Many litigants will accept the Award given by such an arbitrator because they can easily see how each side’s evidence is viewed by a neutral person. However, the parties are not required to accept the Award as a final decision. Indeed, much to the frustration of a prevailing litigant, the other party can request a new and formal Trial in the Courtroom. Unhappily, many view this as an extra costly and time-consuming step. Arbitrations do indeed require the presence of a qualified witness and the party who then moves for the “new trial” is then required to pay additional costs.
The Uncontested Lie
Consider the situation where a client/plaintiff does not send a witness to a trial and the debtor/defendant takes to the witness stand, swears under oath to tell the truth and then proceeds to fabricate a lie:
The defendant tells the Court, “I ordered goods which were supposed to be “midnight blue #00641” but I got “baby blue 00146.”. While the documents state the plaintiff may use suitable substitutes, the defendant says, “In my business ‘baby blue 00146’ would be utterly useless for my purpose.”
In the American system of law, the Court would have to accept the defendant’s statements as truthful fact unless there is a clear and compelling document to state that “baby blue 00146” would be a suitable substitute color or unless the plaintiff produces a qualified witness to rebut the testimony given by the defendant.
Simply put, if you are not there in the Courtroom to dispel any such fabricated nonsense, the Court will be compelled to accept that nonsense as “truth”. Again, your lawyer can’t merely call the debtor a liar without having the clear documentary evidence to prove such a charge or unless you are there to present direct testimony to give the Court the accurate facts.
Is it believable?
Of equal importance to everything said above is the concept of “how believable is the witness?” Credibility is the essential quality of what your witness must give to the arbitrator or Court to establish your case. Important – Your attorney cannot be your witness.
If your witness doesn’t sound “believable”, your case becomes severely damaged. If your witness does not use English with complete fluency an interpreter should be requested. Testimony through a court-qualified interpreter is given equal weight to English speakers in the USA Court system. It is far better to use an interpreter than to allow an inaccurate interpretation of language to reach the court as evidence.
Your witness should follow these simple rules:
- Your witness should get to the courthouse early, together with any personal notes, to review his testimony with your attorney prior to the scheduled start time for the Trial.
- Dress properly in professional business clothing and demonstrate respect for the court at all times.
- Be a good listener! They need to listen carefully to the question asked. If you are not sure of the meaning of the question, they should not provide any answer. They should ask for clarification of the meaning of the question and keep asking until you are sufficiently clear about its meaning. Never answer a question with something that is a guess from them. Only answer questions with certitude and true conviction.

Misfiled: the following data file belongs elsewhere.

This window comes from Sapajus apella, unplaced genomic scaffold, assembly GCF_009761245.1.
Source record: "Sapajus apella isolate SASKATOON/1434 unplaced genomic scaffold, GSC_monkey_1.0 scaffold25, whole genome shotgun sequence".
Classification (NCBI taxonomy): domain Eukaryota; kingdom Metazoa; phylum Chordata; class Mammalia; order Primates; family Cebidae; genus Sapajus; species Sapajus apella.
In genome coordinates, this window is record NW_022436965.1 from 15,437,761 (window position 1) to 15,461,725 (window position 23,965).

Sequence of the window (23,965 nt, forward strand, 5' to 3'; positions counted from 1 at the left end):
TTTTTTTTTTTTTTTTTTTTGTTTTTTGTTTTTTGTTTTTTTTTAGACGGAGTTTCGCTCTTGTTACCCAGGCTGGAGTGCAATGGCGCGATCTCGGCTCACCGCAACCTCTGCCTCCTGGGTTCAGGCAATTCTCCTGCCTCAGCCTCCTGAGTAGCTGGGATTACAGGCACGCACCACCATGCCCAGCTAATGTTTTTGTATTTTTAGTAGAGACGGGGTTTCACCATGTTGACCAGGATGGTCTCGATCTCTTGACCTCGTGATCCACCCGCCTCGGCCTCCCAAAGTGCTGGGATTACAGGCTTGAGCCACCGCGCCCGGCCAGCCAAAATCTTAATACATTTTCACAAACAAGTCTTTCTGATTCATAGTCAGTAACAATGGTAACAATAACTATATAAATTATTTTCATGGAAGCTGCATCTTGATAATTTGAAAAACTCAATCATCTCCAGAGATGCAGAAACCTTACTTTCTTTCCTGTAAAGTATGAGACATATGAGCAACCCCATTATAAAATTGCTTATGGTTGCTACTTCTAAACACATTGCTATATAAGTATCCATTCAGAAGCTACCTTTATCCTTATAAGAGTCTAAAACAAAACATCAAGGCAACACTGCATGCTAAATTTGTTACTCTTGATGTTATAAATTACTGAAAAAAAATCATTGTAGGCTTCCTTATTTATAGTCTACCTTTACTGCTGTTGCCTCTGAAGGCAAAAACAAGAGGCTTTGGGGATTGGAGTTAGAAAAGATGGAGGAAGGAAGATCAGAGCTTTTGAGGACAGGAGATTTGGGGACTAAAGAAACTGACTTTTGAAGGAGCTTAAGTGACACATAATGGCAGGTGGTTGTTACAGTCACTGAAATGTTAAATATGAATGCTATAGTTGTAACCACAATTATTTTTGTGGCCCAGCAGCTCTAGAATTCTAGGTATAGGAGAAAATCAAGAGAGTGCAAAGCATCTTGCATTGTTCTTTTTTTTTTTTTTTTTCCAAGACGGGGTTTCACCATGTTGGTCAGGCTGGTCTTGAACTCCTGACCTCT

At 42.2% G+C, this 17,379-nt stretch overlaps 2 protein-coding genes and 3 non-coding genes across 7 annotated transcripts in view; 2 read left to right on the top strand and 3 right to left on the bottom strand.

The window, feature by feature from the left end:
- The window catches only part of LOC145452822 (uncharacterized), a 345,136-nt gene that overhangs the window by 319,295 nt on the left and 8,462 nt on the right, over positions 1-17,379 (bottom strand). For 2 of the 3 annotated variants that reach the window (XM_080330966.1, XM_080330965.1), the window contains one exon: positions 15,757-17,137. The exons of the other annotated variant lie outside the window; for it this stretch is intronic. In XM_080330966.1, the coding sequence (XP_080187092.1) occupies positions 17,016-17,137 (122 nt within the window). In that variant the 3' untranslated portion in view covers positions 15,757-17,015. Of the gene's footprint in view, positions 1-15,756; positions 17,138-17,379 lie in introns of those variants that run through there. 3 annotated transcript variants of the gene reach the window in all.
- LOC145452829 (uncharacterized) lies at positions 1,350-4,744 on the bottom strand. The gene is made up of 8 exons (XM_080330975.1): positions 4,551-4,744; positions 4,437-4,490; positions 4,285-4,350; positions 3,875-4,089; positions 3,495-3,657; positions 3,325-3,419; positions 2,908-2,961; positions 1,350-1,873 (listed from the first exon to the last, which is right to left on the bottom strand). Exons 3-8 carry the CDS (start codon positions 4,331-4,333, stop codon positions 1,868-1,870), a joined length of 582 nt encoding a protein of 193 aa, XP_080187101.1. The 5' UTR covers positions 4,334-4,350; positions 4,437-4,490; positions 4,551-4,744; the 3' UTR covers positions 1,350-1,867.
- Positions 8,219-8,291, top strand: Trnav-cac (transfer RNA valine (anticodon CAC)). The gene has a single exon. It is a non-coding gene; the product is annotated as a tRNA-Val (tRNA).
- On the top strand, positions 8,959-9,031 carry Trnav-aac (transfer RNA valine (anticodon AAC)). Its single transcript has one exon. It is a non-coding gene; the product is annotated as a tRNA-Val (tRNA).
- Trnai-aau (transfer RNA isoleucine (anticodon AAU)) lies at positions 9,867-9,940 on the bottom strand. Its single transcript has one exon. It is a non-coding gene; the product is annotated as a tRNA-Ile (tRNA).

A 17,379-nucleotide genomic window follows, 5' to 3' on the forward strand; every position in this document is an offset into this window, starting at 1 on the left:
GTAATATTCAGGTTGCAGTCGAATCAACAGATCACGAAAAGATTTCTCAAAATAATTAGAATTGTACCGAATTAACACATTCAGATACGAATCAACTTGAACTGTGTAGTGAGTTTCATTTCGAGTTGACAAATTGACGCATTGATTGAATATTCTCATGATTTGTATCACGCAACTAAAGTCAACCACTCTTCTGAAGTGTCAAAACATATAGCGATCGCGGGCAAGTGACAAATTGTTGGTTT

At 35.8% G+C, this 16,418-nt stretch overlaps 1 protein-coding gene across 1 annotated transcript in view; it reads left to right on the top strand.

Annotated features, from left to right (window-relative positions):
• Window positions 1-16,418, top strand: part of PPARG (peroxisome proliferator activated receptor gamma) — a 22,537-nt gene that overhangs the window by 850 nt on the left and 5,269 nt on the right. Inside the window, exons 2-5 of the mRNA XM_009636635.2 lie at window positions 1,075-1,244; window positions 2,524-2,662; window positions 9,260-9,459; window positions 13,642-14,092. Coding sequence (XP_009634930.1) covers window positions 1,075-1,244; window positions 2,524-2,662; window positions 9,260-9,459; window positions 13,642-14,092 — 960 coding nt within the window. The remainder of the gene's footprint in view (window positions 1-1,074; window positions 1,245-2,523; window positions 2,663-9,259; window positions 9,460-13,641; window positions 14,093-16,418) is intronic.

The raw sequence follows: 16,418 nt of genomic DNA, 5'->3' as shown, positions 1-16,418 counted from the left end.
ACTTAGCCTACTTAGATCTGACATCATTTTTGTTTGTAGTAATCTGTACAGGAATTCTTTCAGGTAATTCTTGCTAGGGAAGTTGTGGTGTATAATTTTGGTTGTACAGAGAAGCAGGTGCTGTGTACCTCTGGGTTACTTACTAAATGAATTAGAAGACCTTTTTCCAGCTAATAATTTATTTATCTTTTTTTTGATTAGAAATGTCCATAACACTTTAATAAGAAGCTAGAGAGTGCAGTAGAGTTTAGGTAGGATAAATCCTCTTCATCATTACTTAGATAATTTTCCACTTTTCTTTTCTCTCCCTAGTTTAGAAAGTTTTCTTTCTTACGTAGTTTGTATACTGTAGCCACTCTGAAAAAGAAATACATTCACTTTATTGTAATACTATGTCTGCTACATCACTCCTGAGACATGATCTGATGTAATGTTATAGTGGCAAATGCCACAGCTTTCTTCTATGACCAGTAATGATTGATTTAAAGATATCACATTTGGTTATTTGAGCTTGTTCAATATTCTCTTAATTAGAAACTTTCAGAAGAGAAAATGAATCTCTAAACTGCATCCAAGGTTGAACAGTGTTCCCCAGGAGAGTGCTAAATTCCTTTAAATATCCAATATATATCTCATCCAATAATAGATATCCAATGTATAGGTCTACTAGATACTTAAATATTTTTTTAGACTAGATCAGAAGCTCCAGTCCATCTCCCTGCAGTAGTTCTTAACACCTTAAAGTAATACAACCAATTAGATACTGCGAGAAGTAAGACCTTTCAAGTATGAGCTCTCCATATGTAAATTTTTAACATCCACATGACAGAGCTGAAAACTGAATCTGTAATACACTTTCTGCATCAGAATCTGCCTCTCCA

- While they must think carefully about their answer before they offer it to the Court or Arbitrator, avoid giving a picture of being hesitant or trying to avoid a question. Those traits may cast doubt upon your credibility. Worse, it is most difficult to correct erroneous testimony. Once they speak, the effect of your words is already in ears of the Court. Even if you can offer a correction, you will begin to sound less believable.
- If they have answered a question with solid conviction, they need to stick to that answer and do not allow the debtor’s lawyer to get them to change their testimony. Changing their testimony makes them look unbelievable.
Your lawyer will also want to have the opportunity to provide guidance to your witness about providing testimony and will typically want to meet your witness the business day before the Trial or arbitration. That time together will be well spent in making your witness much more comfortable with the task of providing testimony.
Though this isn’t an absolute truth, it can be said,
“No witness – No case – You lose.”
Therefore, the importance of a witness in a contested lawsuit cannot be overstated. A credible and qualified witness is vital to the success of any contested litigation effort.
Dave Greenberg began his career in commercial collections with Dun and Bradstreet in Seattle, Washington. After spending 8 years with D&B, Dave took a position with ABC-Amega Inc. Over a 32-year span, he vastly expanded their international department and became an industry leader in the commercial-international niche sector. He was a Past President of the California Commercial Collection Association, on the panel of commercial arbitrators for the American Arbitration Association, and the Council of Better Business Bureaus, while also remaining active in the US Air Force Reserve.
He is a co-author for both FCIB and ICTF for their online credentialing courses for international credit management offered through Michigan State University and Thunderbird School of Global Management. Over the decades, Dave traveled the world, providing speaking engagements to credit grantors from Cyprus to Germany to China. He currently serves as Legal Liaison with the Law Offices of Gary A. Bemis.
Dave is also an author of children’s books and, along with his wife, recently moved to California to be closer to their grandson.Share This: